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Postby frosty6731 » Tue Oct 23, 2012 10:36 pm

Is a batterer liable for all harm that occurs, or only that harm that is "substantially certain" to follow?

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Re: Battery

Postby TheZoid » Tue Oct 23, 2012 10:45 pm

All harm- the same for all intentional torts. Substantial certainty relates to the intent element.

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Re: Battery

Postby frosty6731 » Tue Oct 23, 2012 11:03 pm

That's what I thought.

But, in Spivy v. Battaglia it seems to me the court reaches the exact opposite conclusion. In that case the defendant gave an unsolicited hug to tease a woman and she ended up having facial paralysis. The court held, specifically, that because the harm wasn't "substantially certain to follow" that it wasn't an intentional tort.

The defendant in this case actually claimed intent, because the statute of limitations had run on battery, and the court didn't really challenge that except on the basis of the harm not being "substantially certain to follow."

Anybody know this case? Am I mis-reading it? It really confuses me.

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Re: Battery

Postby stillwater » Tue Oct 23, 2012 11:11 pm

It may be because it is a double intent jurisdiction, therefore it didn't satisfy both intent to contact and intent to harm/offend. Substantial knowledge is more likely applicable in a situation where someone recklessly runs through a densely crowded hall, they have a substantial certainty they will harm someone. Usually you are responsible for all harm caused though, see "eggshell skull rule" form Vosburg.
Last edited by stillwater on Tue Oct 23, 2012 11:12 pm, edited 1 time in total.

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Re: Battery

Postby kalvano » Tue Oct 23, 2012 11:12 pm

There is a reasonable person standard. The court probably focused on that and went from there.

Edit: also, the court may have just felt sorry for the lady and wanted to help her out. By not allowing it to be a battery, they let her have a negligence claim.

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Re: Battery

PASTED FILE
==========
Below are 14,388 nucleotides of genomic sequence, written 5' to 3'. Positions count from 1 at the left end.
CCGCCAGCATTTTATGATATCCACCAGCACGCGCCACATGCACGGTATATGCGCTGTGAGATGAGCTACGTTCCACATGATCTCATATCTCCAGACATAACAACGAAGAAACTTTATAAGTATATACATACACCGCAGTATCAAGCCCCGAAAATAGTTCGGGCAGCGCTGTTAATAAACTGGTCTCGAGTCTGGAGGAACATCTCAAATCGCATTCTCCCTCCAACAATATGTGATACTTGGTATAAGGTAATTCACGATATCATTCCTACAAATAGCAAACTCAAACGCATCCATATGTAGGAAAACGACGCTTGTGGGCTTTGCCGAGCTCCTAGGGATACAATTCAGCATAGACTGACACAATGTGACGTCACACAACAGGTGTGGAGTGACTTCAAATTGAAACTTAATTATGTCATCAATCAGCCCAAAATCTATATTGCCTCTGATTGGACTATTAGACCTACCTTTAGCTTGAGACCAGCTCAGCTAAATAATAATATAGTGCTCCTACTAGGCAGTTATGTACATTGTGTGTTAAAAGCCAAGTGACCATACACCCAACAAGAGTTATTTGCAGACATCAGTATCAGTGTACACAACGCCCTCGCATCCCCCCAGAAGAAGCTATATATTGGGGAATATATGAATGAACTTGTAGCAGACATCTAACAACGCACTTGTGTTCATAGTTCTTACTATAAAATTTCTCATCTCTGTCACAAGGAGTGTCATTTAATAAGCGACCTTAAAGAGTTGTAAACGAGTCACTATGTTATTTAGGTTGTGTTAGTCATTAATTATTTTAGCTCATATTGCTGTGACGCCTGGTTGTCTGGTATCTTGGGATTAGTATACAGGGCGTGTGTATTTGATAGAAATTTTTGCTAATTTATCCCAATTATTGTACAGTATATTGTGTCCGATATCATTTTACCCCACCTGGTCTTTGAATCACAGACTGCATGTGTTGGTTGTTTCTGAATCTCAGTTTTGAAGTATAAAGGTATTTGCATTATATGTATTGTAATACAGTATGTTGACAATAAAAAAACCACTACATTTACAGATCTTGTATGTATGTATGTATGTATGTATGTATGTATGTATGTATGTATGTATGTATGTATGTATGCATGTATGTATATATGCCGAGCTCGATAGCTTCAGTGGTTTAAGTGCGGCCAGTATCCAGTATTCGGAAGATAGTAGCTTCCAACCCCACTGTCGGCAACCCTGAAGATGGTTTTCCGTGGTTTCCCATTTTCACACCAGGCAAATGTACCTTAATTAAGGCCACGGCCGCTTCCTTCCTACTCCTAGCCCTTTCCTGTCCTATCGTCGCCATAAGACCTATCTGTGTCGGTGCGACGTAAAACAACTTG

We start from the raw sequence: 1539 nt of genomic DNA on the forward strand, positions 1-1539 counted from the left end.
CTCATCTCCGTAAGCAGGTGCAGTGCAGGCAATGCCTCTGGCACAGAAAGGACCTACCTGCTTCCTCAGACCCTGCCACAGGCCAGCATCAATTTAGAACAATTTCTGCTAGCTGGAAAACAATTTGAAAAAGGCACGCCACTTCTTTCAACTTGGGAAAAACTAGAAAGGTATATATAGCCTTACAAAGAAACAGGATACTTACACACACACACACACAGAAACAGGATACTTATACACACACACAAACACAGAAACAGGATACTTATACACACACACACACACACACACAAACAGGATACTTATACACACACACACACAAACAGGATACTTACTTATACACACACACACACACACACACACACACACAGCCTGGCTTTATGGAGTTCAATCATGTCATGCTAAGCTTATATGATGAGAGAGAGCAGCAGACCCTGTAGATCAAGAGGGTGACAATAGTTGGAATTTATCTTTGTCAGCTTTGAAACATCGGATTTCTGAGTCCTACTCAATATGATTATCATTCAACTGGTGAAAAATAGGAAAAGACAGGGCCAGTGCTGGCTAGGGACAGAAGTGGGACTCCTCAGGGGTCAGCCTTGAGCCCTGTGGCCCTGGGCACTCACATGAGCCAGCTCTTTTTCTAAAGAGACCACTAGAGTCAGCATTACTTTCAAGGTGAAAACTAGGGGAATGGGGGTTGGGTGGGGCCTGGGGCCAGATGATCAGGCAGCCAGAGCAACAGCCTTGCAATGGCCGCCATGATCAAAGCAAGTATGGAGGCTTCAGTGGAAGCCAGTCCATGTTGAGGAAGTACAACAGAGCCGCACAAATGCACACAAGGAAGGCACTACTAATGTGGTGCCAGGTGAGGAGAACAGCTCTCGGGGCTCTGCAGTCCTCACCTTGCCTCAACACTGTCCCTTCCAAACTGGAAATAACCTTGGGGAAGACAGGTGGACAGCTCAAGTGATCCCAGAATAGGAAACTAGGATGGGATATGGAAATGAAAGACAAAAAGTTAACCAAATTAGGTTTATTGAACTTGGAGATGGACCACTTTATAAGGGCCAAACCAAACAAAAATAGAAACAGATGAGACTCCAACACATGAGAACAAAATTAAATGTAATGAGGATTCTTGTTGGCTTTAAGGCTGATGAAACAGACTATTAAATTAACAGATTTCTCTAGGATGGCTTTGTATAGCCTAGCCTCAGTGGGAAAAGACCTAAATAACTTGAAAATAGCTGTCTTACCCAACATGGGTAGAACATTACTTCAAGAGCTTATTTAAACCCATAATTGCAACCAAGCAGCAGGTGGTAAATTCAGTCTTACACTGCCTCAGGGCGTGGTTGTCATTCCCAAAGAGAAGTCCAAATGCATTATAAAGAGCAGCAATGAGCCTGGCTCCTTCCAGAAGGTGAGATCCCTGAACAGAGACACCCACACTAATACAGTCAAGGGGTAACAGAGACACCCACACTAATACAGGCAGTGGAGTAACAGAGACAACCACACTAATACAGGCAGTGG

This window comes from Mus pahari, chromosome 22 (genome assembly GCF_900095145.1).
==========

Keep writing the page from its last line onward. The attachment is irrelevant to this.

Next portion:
Postby kingofdara » Wed Oct 24, 2012 12:17 am

Spivey v. Battaglia: "However, the knowledge and appreciation of a Risk, short of substantial certainty, is not the equivalent of intent. Thus, the distinction between intent and negligence boils down to a matter of degree. ‘Apparently the line has been drawn by the courts at the point where the known danger ceases to be only a foreseeable risk which a reasonable man would avoid (negligence), and becomes a substantial certainty.’ In the latter case, the intent is legally implied and becomes and assault rather than unintentional negligence."

The court said that because the "bizarre" result here (the facial paralysis) was not substantially certain to follow, it could not have been an intentional tort and must be negligence. I don't think this is right at all. It seems to be taking the "knowledge to a substantial certainty" element under the Restatement (Second) too literally. The man's act was intentional in putting his arm around her and pulling her head closer and the injuries resulted from that, no matter how unforeseeable. He intended a contact with her, even if he had no ill will. And although the manner of the harm could not have been anticipated, in an intentional tort it need not be. Courts permit more damages in intentional torts than in negligence. There's still a "proximate cause" expectation in intentional torts, but it's much much more relaxed than in negligence, and any sort of natural outgrowth, within reason, will be seen by the court as a result of the tort.

Here, however, you had a plaintiff without a viable battery cause of action because she sat on her claim and the statute of limitations expired. The court seemed to make a mess of the law here all for the sake of giving her a negligence cause of action. Nevertheless, she'd have a much harder time proving under negligence that the injuries caused were reasonably foreseeable consequences.

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Re: Battery

Postby Jimbo_Jones » Wed Oct 24, 2012 10:19 am

Eggshell skull rule - take your plaintiff as you find them. D is liable for complete extent of injuries. There is no "proximate damage" doctrine.

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Re: Battery

Postby Icculus » Wed Oct 24, 2012 10:31 am

kalvano wrote: also, the court may have just felt sorry for the lady and wanted to help her out. By not allowing it to be a battery, they let her have a negligence claim.

Having read the opinion I think this is what happened. The court didn't want her to be left with nothing since the battery statute had run so they gave her a chance at negligence which she had pleaded in the alternative.

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Re: Battery

Postby dannynoonan87 » Wed Oct 24, 2012 5:53 pm

We had to read Spivey and after we dicussed it the prof. said it was bad law and to forget it entirely...

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